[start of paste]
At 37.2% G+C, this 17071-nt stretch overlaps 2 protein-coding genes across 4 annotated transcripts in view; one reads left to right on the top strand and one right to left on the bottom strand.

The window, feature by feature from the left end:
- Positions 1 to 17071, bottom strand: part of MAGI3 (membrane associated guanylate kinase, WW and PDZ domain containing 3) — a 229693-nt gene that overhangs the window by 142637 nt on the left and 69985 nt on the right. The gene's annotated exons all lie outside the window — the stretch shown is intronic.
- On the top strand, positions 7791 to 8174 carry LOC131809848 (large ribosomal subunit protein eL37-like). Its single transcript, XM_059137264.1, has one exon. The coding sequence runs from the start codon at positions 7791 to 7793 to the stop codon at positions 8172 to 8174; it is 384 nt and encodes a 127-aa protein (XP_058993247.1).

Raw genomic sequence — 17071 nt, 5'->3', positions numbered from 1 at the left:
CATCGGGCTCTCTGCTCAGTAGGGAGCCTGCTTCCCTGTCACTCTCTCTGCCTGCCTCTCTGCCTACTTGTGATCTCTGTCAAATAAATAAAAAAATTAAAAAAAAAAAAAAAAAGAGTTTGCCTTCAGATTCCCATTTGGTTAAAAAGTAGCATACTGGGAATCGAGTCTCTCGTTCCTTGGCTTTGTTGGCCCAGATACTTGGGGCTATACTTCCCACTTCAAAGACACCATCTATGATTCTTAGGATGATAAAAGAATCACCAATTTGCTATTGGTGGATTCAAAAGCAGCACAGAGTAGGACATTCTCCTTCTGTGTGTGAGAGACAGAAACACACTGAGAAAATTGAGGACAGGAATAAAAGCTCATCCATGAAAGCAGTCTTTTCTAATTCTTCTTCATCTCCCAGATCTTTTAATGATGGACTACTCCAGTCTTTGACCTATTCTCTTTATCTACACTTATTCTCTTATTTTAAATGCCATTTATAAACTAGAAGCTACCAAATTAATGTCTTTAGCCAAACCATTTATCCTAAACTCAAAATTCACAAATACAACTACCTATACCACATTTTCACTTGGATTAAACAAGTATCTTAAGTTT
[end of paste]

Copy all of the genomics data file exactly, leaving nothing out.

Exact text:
At 37.2% G+C, this 17071-nt stretch overlaps 2 protein-coding genes across 4 annotated transcripts in view; one reads left to right on the top strand and one right to left on the bottom strand.

The window, feature by feature from the left end:
- Positions 1 to 17071, bottom strand: part of MAGI3 (membrane associated guanylate kinase, WW and PDZ domain containing 3) — a 229693-nt gene that overhangs the window by 142637 nt on the left and 69985 nt on the right. The gene's annotated exons all lie outside the window — the stretch shown is intronic.
- On the top strand, positions 7791 to 8174 carry LOC131809848 (large ribosomal subunit protein eL37-like). Its single transcript, XM_059137264.1, has one exon. The coding sequence runs from the start codon at positions 7791 to 7793 to the stop codon at positions 8172 to 8174; it is 384 nt and encodes a 127-aa protein (XP_058993247.1).

Raw genomic sequence — 17071 nt, 5'->3', positions numbered from 1 at the left:
CATCGGGCTCTCTGCTCAGTAGGGAGCCTGCTTCCCTGTCACTCTCTCTGCCTGCCTCTCTGCCTACTTGTGATCTCTGTCAAATAAATAAAAAAATTAAAAAAAAAAAAAAAAAGAGTTTGCCTTCAGATTCCCATTTGGTTAAAAAGTAGCATACTGGGAATCGAGTCTCTCGTTCCTTGGCTTTGTTGGCCCAGATACTTGGGGCTATACTTCCCACTTCAAAGACACCATCTATGATTCTTAGGATGATAAAAGAATCACCAATTTGCTATTGGTGGATTCAAAAGCAGCACAGAGTAGGACATTCTCCTTCTGTGTGTGAGAGACAGAAACACACTGAGAAAATTGAGGACAGGAATAAAAGCTCATCCATGAAAGCAGTCTTTTCTAATTCTTCTTCATCTCCCAGATCTTTTAATGATGGACTACTCCAGTCTTTGACCTATTCTCTTTATCTACACTTATTCTCTTATTTTAAATGCCATTTATAAACTAGAAGCTACCAAATTAATGTCTTTAGCCAAACCATTTATCCTAAACTCAAAATTCACAAATACAACTACCTATACCACATTTTCACTTGGATTAAACAAGTATCTTAAGTTT